Sunday, November 13, 2011 2:00 PM Room: DC Coleman
OP17 Impact of Prior Authorization Requirements in Primacy Care: A Salt-net Study
John Epling, MD, MSEd, SUNY Upstate Medical University; Christopher Morley, PhD; Kathleen Barzee, MPH
Context: Insurance companies increasingly require prior authorization for various health-related services prescribed by primary care providers. Objective: What is the economic burden of insurance company prior authorization requirements on primary care practices in New York? Design: Pilot concurrent self-report single cohort observational study. Setting: Primary care practices in the Central and Northern New York region who are members of SALT-Net, a practice-based research network. Participants: Providers, nurses, and clerical staff in nine primary care practices. Methods: Baseline practice characteristics (setting, size, staffing, payer mix) were obtained from each practice. Each participant (provider, nurse, clerical) completed a data card for 25 consecutive prior authorization requests, or consecutive requests for one month, whichever occurred sooner, from insurance companies for a range of services. Data items collected include object of request, provider type, category of insurance, and total number of minutes spent on that request. Where ingle requests required activity by multiple participants, each participant recorded their time individually. Data collection occurred during Fall, 2010. Outcome Measures: Average hours per week for prior authorization requests were calculated for all practices, and stratified by recorder type, request type and insurance type. These figures were combined with US Bureau of Labor Statistics data for New York State to generate an average staffing cost per practice required to deal with prior authorization requests. Results: Roughly 434 individual authorization requests were recorded by participants in nine practices. Initial analyses indicate that practices spent an average of 2.8 staff hours per week with prior authorization requests, at an average staffing cost to the practice of $71 per week. Clerical staff and RNs spent the most time on these requests (1.3 and 0.7 hours/week respectively). Most time was spent on radiologic studies (1.4 hours/week), and medications (1.0 hours/week). Commercial insurance company requirements took the most time (1.7 hours/week), followed by Medicaid (0.4 hours/week) and commercial Pharmacy Benefits Managers (0.3 hours/week). Limitations to these results include incomplete reporting, estimations based on average cost data and relatively short data collection windows. Conclusions: Prior authorization requirements have definable monetary costs to primary care practices.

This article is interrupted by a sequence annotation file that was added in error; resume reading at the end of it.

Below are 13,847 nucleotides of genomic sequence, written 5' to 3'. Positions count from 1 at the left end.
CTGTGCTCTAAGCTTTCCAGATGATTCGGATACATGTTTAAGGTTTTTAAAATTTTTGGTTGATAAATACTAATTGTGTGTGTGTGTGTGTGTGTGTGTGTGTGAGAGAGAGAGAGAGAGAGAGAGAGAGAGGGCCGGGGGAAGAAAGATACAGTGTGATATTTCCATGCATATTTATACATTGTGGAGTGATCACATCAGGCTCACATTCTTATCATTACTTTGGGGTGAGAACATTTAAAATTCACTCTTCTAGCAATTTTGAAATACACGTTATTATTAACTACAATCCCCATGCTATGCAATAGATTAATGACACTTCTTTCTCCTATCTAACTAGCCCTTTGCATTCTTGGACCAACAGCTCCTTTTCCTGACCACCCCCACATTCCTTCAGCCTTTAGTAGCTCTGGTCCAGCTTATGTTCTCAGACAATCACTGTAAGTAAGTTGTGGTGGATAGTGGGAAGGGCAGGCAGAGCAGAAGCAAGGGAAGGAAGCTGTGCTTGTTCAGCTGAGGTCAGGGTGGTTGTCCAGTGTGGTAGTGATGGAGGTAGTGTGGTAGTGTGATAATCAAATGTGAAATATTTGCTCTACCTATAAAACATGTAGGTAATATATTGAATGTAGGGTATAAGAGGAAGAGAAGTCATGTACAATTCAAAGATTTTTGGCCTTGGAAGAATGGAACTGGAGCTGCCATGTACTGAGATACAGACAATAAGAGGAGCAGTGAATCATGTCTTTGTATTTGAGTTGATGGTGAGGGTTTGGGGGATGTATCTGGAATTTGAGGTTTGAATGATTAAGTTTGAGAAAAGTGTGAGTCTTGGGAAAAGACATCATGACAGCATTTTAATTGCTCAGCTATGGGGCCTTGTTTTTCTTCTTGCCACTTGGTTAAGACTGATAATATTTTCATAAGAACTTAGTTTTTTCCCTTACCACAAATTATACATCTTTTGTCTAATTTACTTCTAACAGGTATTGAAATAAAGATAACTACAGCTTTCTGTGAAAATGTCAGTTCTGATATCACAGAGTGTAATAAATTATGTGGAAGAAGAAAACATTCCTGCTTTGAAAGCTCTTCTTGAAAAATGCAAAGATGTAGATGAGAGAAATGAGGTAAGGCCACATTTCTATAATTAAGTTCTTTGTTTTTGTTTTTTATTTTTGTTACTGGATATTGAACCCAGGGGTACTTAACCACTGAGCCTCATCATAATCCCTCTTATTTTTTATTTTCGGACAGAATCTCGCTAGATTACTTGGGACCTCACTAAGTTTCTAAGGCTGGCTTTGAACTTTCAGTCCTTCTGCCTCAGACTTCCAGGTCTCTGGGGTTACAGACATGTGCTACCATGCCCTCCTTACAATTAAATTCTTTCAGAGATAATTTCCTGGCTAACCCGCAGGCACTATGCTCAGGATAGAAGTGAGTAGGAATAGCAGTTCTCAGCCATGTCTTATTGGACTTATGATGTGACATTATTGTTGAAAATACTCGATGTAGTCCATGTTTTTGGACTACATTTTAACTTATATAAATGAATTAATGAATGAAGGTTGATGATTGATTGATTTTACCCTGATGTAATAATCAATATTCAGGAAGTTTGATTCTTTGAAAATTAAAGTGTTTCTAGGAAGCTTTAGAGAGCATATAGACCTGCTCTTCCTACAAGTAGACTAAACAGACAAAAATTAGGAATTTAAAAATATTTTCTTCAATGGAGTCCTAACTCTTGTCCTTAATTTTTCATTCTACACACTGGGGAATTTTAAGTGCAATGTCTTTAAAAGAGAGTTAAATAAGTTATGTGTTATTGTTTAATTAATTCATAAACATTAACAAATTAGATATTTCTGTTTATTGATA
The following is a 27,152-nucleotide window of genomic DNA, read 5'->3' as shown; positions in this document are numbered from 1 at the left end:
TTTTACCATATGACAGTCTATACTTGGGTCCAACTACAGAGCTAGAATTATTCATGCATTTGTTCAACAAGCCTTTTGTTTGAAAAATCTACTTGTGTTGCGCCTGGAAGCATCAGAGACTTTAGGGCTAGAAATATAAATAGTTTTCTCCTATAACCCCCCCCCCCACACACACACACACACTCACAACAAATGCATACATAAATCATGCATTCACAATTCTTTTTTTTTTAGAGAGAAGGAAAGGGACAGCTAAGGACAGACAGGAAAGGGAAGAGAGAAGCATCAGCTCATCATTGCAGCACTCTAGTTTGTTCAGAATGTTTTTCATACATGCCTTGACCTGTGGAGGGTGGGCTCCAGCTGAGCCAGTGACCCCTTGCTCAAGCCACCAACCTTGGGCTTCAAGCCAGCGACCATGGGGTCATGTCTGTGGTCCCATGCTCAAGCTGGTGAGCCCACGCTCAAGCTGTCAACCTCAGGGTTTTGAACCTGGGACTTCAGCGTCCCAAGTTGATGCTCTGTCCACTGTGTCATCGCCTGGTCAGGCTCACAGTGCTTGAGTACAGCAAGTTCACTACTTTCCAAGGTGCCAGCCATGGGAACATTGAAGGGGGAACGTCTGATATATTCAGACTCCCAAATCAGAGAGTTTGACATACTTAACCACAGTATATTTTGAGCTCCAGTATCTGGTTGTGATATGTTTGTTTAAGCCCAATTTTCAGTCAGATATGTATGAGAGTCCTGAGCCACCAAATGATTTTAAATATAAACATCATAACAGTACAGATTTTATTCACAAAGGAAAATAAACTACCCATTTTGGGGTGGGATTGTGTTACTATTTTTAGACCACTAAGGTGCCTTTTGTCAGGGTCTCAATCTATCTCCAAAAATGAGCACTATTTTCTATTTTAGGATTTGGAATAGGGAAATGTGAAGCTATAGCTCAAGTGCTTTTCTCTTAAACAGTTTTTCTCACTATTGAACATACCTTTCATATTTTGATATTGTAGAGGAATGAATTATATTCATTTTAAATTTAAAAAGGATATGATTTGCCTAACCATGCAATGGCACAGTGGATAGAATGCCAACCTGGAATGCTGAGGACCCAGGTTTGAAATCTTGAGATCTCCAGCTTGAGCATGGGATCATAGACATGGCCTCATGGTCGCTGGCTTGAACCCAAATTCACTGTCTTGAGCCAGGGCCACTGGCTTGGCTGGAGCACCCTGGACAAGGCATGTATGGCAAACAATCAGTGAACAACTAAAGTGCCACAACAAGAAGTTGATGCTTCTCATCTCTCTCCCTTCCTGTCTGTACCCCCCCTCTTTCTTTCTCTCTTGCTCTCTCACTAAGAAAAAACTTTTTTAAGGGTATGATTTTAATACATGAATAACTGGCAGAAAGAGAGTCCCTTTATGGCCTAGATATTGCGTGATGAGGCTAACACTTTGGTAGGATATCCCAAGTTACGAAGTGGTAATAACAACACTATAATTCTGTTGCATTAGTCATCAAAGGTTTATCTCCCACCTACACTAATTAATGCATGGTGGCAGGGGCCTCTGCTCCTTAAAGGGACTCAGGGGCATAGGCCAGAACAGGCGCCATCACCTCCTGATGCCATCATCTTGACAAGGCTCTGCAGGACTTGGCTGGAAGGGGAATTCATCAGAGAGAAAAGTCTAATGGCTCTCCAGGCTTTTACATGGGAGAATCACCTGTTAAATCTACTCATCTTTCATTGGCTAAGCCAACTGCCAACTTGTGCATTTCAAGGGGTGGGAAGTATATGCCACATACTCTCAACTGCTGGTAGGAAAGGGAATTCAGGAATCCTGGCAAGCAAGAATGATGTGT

Monday, November 14, 2011 9:00 AM Room: Alberta/New Brunswick
P220 Predictors of Interest in Future Global Health Practice Among First and Second Year Medical Students
Christopher Morley, PhD, MA, CAS, SUNY Upstate Medical University; Ana Villarreal, BA; Carrie Roseamelia, MA